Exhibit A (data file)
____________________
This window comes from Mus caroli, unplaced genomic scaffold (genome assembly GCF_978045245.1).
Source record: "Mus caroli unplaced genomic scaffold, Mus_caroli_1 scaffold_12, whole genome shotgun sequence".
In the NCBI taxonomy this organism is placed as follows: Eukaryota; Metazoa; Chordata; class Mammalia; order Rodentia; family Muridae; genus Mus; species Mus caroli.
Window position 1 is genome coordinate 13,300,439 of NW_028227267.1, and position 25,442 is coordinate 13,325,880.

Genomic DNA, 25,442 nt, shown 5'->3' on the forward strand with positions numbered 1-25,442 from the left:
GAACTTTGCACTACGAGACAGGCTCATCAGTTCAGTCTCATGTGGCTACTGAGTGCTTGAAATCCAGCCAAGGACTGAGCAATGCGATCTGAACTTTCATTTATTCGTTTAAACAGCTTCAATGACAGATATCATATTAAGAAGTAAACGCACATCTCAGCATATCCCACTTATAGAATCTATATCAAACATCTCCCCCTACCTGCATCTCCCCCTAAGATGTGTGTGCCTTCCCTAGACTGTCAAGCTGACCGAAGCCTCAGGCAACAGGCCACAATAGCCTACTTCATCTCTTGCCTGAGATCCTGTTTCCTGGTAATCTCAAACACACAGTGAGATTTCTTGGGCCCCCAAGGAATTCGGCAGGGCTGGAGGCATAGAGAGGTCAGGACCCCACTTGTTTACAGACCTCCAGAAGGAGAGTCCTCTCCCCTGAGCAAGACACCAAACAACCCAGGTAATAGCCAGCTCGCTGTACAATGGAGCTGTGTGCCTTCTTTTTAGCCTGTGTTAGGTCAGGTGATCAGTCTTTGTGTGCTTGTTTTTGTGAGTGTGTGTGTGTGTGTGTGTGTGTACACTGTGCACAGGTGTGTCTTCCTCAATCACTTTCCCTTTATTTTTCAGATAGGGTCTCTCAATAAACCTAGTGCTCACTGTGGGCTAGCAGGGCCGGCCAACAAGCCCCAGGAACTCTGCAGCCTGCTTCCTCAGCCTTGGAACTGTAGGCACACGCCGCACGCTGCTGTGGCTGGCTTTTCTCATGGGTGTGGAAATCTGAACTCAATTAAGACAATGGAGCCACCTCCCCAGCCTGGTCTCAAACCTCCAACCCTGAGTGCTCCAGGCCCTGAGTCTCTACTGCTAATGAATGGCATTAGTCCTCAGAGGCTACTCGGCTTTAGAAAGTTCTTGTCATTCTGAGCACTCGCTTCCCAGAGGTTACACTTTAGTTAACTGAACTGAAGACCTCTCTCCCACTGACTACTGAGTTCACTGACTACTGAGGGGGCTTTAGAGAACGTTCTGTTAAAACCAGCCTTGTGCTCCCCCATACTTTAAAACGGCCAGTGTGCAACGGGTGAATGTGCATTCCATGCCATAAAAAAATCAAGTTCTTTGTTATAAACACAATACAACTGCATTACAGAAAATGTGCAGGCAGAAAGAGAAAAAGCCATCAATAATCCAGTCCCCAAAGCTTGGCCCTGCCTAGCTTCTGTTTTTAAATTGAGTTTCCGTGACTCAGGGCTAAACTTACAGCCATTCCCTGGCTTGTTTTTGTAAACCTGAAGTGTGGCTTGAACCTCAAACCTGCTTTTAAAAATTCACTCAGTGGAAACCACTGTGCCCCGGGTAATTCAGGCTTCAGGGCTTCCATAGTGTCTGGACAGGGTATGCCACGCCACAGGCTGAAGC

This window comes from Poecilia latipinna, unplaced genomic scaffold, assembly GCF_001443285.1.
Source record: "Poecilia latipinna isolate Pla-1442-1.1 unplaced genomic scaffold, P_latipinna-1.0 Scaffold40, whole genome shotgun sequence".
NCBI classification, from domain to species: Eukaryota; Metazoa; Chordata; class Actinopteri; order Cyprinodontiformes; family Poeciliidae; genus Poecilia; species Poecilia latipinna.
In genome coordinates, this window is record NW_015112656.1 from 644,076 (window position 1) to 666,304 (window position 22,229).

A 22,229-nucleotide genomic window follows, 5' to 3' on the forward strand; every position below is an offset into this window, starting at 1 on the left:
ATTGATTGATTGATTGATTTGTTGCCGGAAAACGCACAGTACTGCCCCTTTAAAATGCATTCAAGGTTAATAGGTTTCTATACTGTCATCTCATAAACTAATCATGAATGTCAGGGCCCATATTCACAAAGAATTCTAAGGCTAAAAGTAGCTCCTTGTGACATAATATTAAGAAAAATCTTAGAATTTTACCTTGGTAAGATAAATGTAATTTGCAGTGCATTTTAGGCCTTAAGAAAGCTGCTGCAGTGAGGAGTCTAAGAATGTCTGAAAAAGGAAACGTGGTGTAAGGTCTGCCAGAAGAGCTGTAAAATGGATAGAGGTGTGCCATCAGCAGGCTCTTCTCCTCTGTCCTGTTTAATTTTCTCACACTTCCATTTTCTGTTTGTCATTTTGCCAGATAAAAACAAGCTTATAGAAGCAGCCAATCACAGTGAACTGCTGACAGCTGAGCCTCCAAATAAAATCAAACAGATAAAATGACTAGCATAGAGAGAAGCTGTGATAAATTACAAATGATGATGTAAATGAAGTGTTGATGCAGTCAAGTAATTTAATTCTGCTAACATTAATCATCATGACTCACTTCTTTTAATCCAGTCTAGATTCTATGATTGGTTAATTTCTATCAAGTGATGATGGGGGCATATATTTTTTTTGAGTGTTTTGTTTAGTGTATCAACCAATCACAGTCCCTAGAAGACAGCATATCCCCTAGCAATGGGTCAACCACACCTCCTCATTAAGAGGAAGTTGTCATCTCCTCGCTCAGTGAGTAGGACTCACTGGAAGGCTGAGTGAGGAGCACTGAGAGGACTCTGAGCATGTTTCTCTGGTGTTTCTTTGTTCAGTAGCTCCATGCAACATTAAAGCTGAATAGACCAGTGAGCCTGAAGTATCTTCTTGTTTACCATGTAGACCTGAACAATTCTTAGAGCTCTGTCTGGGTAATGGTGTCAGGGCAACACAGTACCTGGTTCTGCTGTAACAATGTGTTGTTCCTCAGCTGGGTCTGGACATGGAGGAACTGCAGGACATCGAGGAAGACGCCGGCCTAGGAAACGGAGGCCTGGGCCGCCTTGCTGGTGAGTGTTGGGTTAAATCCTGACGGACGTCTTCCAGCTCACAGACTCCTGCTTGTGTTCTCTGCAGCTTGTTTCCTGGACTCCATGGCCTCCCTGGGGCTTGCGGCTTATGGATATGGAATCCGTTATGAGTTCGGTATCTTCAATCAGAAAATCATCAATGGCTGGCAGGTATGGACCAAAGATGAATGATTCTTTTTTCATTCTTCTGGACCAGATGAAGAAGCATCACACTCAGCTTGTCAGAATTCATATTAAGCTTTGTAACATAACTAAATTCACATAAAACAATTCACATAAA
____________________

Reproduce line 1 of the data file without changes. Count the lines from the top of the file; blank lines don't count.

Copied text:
This window comes from Mus caroli, unplaced genomic scaffold (genome assembly GCF_978045245.1).